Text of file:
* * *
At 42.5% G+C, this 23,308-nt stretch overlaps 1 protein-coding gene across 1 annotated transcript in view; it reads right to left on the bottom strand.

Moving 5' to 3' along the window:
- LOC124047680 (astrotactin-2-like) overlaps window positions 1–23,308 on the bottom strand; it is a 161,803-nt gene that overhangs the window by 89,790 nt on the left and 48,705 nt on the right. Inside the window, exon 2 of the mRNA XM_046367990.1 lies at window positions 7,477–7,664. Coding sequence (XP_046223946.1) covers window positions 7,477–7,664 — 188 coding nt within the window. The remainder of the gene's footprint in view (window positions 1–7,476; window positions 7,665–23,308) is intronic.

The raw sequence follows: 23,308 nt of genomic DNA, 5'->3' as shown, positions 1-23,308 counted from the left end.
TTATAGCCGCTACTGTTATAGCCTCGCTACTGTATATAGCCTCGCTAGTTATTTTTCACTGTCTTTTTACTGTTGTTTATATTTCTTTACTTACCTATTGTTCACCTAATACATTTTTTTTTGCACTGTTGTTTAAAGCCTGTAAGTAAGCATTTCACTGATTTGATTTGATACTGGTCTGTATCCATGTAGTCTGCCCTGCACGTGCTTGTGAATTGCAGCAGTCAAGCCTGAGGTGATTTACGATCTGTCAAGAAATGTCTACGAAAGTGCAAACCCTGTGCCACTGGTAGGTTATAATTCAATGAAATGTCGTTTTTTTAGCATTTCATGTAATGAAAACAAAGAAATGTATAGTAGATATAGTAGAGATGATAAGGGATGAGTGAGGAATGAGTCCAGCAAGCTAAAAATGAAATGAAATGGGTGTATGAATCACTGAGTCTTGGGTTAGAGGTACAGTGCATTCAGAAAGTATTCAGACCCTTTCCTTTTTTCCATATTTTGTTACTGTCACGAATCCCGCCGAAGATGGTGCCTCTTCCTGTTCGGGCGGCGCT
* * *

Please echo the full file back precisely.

At 42.5% G+C, this 23,308-nt stretch overlaps 1 protein-coding gene across 1 annotated transcript in view; it reads right to left on the bottom strand.

Moving 5' to 3' along the window:
- LOC124047680 (astrotactin-2-like) overlaps window positions 1–23,308 on the bottom strand; it is a 161,803-nt gene that overhangs the window by 89,790 nt on the left and 48,705 nt on the right. Inside the window, exon 2 of the mRNA XM_046367990.1 lies at window positions 7,477–7,664. Coding sequence (XP_046223946.1) covers window positions 7,477–7,664 — 188 coding nt within the window. The remainder of the gene's footprint in view (window positions 1–7,476; window positions 7,665–23,308) is intronic.

The raw sequence follows: 23,308 nt of genomic DNA, 5'->3' as shown, positions 1-23,308 counted from the left end.
TTATAGCCGCTACTGTTATAGCCTCGCTACTGTATATAGCCTCGCTAGTTATTTTTCACTGTCTTTTTACTGTTGTTTATATTTCTTTACTTACCTATTGTTCACCTAATACATTTTTTTTTGCACTGTTGTTTAAAGCCTGTAAGTAAGCATTTCACTGATTTGATTTGATACTGGTCTGTATCCATGTAGTCTGCCCTGCACGTGCTTGTGAATTGCAGCAGTCAAGCCTGAGGTGATTTACGATCTGTCAAGAAATGTCTACGAAAGTGCAAACCCTGTGCCACTGGTAGGTTATAATTCAATGAAATGTCGTTTTTTTAGCATTTCATGTAATGAAAACAAAGAAATGTATAGTAGATATAGTAGAGATGATAAGGGATGAGTGAGGAATGAGTCCAGCAAGCTAAAAATGAAATGAAATGGGTGTATGAATCACTGAGTCTTGGGTTAGAGGTACAGTGCATTCAGAAAGTATTCAGACCCTTTCCTTTTTTCCATATTTTGTTACTGTCACGAATCCCGCCGAAGATGGTGCCTCTTCCTGTTCGGGCGGCGCT